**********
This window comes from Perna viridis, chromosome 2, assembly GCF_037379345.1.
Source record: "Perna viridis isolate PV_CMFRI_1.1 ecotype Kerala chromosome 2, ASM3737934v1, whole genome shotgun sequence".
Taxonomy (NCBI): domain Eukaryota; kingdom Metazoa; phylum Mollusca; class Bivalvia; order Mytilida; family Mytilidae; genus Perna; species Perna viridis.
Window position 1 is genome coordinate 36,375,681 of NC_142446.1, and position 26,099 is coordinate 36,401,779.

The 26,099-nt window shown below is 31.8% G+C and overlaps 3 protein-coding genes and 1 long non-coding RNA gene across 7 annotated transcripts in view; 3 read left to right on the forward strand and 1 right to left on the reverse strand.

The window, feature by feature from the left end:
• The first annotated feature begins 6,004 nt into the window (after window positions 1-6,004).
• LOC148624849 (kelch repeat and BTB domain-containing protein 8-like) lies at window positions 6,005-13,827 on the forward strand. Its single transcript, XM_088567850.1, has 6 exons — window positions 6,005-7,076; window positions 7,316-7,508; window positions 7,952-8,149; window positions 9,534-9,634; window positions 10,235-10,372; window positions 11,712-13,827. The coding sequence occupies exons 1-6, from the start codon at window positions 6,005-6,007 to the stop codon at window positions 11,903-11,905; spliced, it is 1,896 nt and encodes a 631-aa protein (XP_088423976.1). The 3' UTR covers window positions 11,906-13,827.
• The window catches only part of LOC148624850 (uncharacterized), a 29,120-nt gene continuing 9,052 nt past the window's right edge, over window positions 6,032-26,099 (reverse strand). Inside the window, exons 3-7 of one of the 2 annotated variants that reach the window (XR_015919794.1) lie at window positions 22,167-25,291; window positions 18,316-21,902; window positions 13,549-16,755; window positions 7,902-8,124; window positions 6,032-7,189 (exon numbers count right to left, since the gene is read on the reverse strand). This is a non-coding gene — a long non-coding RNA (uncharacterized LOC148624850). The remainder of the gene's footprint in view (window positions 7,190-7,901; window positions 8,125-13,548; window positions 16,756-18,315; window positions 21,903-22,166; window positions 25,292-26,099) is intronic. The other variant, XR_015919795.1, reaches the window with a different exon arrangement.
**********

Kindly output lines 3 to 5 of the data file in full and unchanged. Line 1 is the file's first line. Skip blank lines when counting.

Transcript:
Taxonomy (NCBI): domain Eukaryota; kingdom Metazoa; phylum Mollusca; class Bivalvia; order Mytilida; family Mytilidae; genus Perna; species Perna viridis.
Window position 1 is genome coordinate 36,375,681 of NC_142446.1, and position 26,099 is coordinate 36,401,779.

The 26,099-nt window shown below is 31.8% G+C and overlaps 3 protein-coding genes and 1 long non-coding RNA gene across 7 annotated transcripts in view; 3 read left to right on the forward strand and 1 right to left on the reverse strand.